Software or a computer program code or portions of it may be in a source code form, object code form, or in some intermediate form, and it may be stored in some sort of carrier, distribution medium, or computer readable medium, which may be any entity or device capable of carrying the program. Such carriers include a record medium, computer memory, read-only memory, photoelectrical and/or electrical carrier signal, telecommunications signal, and software distribution package, for example. Depending on the processing power needed, the computer program may be executed in a single electronic digital computer or it may be distributed amongst a number of computers. The computer readable medium or computer readable storage medium may be a non-transitory medium.

In other embodiments, the functionality may be performed by hardware, for example through the use of an application specific integrated circuit (ASIC), a programmable gate array (PGA), a field programmable gate array (FPGA), or any other combination of hardware and software. In yet another embodiment, the functionality may be implemented as a signal, a non-tangible means that can be carried by an electromagnetic signal downloaded from the Internet or other network.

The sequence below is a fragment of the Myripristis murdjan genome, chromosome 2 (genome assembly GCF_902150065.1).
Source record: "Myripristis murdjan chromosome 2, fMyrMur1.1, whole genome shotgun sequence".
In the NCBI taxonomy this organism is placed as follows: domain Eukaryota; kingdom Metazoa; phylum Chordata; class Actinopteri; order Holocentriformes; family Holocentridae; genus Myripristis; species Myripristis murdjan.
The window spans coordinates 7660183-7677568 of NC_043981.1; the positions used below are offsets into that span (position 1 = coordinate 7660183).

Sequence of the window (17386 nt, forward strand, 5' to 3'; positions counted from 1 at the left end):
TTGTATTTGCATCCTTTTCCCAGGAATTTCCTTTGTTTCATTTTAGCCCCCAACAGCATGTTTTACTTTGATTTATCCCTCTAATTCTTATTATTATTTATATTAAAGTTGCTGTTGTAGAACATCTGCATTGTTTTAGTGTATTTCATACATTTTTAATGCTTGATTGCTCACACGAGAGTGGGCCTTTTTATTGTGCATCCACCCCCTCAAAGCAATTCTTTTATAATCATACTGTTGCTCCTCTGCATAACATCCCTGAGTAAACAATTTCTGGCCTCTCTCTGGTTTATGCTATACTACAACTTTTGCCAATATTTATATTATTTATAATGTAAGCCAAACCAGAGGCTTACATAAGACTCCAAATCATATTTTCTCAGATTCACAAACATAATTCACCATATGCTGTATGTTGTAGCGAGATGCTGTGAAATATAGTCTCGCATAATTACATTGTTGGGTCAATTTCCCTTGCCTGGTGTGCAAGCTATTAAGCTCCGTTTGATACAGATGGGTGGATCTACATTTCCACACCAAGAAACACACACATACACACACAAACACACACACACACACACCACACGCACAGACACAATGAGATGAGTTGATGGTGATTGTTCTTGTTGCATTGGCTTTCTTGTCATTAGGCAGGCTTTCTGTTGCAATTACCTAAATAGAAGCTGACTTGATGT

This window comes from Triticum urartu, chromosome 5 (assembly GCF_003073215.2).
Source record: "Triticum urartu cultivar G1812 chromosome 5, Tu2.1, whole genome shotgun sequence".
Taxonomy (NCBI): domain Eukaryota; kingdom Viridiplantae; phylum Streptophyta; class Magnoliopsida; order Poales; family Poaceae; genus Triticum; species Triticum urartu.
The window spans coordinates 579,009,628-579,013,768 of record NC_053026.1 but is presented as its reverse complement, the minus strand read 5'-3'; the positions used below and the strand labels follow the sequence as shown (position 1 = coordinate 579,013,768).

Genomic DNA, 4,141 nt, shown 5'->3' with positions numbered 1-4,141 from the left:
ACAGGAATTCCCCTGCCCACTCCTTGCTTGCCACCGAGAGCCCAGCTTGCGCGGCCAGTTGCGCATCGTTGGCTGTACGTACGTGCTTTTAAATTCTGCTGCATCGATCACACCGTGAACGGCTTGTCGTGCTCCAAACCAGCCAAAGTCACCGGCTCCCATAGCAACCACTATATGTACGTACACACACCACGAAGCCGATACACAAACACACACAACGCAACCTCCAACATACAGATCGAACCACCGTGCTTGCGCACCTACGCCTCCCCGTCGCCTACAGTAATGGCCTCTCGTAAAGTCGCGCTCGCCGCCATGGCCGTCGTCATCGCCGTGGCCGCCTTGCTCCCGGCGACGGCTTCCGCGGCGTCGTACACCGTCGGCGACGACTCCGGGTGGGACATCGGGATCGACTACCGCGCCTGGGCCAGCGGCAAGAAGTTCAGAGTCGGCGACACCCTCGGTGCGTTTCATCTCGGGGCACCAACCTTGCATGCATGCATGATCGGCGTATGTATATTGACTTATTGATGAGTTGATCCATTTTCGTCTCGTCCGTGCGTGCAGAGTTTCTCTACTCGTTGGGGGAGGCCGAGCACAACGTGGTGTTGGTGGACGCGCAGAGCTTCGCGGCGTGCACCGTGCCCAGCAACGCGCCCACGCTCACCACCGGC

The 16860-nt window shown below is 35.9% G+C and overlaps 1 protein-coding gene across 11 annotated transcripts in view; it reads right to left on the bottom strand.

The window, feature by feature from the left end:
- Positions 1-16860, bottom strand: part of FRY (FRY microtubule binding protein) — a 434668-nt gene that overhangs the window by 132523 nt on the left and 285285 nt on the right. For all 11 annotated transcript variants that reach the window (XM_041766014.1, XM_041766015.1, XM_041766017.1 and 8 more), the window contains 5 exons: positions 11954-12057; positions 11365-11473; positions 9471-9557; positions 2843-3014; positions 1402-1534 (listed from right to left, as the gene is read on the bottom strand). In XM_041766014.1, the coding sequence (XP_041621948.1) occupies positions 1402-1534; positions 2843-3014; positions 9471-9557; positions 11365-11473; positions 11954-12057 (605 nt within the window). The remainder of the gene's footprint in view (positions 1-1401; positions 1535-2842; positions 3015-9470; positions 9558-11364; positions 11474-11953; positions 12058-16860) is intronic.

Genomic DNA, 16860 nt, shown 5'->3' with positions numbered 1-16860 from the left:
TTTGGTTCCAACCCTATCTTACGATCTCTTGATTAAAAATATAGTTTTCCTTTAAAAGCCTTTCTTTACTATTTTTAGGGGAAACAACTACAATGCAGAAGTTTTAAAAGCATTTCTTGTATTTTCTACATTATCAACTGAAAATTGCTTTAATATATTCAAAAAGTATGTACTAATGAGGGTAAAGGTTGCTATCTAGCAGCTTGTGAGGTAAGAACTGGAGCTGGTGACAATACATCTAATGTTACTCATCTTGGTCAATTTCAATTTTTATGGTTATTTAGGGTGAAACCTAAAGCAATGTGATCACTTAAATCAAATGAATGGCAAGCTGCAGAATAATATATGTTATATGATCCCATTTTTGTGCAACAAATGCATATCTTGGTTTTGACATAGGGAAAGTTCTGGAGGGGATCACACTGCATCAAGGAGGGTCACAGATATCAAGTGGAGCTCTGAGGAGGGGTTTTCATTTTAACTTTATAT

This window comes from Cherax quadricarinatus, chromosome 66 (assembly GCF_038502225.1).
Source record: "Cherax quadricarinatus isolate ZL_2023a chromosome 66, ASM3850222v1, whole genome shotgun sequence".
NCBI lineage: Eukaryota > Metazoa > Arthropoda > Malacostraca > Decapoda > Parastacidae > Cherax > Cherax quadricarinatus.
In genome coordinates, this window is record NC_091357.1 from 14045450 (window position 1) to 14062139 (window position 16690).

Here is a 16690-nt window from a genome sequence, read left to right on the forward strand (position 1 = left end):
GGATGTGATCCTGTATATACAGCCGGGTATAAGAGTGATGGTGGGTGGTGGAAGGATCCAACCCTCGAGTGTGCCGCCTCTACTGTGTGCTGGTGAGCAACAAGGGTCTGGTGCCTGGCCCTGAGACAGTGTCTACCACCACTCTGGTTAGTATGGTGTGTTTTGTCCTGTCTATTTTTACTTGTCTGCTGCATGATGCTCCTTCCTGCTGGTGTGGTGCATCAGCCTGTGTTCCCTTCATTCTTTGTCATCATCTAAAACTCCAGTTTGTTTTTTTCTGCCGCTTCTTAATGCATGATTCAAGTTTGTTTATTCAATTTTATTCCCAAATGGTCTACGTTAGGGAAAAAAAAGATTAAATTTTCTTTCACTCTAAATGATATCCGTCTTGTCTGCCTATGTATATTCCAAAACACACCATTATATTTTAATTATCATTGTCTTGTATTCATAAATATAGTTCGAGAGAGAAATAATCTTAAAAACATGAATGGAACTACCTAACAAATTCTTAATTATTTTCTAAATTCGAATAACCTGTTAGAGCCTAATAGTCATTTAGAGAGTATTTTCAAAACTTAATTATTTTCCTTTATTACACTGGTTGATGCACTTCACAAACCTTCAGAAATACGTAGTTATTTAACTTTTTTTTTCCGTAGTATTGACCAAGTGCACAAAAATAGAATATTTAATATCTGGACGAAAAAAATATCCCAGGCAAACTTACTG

According to an embodiment, an apparatus, such as a node, device, or a corresponding component, may be configured as a computer or a microprocessor, such as single-chip computer element, or as a chipset, including at least a memory for providing storage capacity used for arithmetic operation and an operation processor for executing the arithmetic operation.

One having ordinary skill in the art will readily understand that the invention as discussed above may be practiced with steps in a different order, and/or with hardware elements in configurations which are different than those which are disclosed. Therefore, although the invention has been described based upon these preferred embodiments, it would be apparent to those of skill in the art that certain modifications, variations, and alternative constructions would be apparent, while remaining within the spirit and scope of the invention. In order to determine the metes and bounds of the invention, therefore, reference should be made to the appended claims.